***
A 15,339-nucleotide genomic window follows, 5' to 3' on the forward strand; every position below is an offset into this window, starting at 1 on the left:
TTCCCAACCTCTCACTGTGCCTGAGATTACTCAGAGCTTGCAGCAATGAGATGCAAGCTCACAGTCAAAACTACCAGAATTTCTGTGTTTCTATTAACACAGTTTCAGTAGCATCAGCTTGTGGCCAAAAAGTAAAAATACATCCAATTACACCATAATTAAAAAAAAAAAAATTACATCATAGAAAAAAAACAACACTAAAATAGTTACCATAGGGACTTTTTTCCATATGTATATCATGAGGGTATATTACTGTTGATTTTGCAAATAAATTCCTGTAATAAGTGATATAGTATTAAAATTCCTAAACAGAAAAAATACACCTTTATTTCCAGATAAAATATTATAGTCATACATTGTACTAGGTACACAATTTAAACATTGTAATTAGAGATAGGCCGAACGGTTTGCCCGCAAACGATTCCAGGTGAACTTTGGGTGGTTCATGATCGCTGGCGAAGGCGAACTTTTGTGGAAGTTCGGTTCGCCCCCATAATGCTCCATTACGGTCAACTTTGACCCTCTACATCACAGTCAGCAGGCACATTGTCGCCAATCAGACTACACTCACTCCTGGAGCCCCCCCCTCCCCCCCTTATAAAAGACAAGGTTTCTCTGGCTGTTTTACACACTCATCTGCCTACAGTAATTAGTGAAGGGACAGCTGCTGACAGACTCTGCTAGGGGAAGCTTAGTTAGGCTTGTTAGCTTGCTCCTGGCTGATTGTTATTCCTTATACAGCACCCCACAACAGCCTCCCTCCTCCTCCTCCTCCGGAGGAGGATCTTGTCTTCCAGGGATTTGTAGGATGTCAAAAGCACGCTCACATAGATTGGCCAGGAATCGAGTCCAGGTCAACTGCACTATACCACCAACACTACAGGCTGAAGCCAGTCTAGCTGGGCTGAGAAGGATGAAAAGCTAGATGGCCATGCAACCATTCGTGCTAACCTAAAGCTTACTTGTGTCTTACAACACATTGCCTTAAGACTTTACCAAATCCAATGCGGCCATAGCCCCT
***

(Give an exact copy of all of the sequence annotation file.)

A 15,339-nucleotide genomic window follows, 5' to 3' on the forward strand; every position below is an offset into this window, starting at 1 on the left:
TTCCCAACCTCTCACTGTGCCTGAGATTACTCAGAGCTTGCAGCAATGAGATGCAAGCTCACAGTCAAAACTACCAGAATTTCTGTGTTTCTATTAACACAGTTTCAGTAGCATCAGCTTGTGGCCAAAAAGTAAAAATACATCCAATTACACCATAATTAAAAAAAAAAAAATTACATCATAGAAAAAAAACAACACTAAAATAGTTACCATAGGGACTTTTTTCCATATGTATATCATGAGGGTATATTACTGTTGATTTTGCAAATAAATTCCTGTAATAAGTGATATAGTATTAAAATTCCTAAACAGAAAAAATACACCTTTATTTCCAGATAAAATATTATAGTCATACATTGTACTAGGTACACAATTTAAACATTGTAATTAGAGATAGGCCGAACGGTTTGCCCGCAAACGATTCCAGGTGAACTTTGGGTGGTTCATGATCGCTGGCGAAGGCGAACTTTTGTGGAAGTTCGGTTCGCCCCCATAATGCTCCATTACGGTCAACTTTGACCCTCTACATCACAGTCAGCAGGCACATTGTCGCCAATCAGACTACACTCACTCCTGGAGCCCCCCCCTCCCCCCCTTATAAAAGACAAGGTTTCTCTGGCTGTTTTACACACTCATCTGCCTACAGTAATTAGTGAAGGGACAGCTGCTGACAGACTCTGCTAGGGGAAGCTTAGTTAGGCTTGTTAGCTTGCTCCTGGCTGATTGTTATTCCTTATACAGCACCCCACAACAGCCTCCCTCCTCCTCCTCCTCCGGAGGAGGATCTTGTCTTCCAGGGATTTGTAGGATGTCAAAAGCACGCTCACATAGATTGGCCAGGAATCGAGTCCAGGTCAACTGCACTATACCACCAACACTACAGGCTGAAGCCAGTCTAGCTGGGCTGAGAAGGATGAAAAGCTAGATGGCCATGCAACCATTCGTGCTAACCTAAAGCTTACTTGTGTCTTACAACACATTGCCTTAAGACTTTACCAAATCCAATGCGGCCATAGCCCCT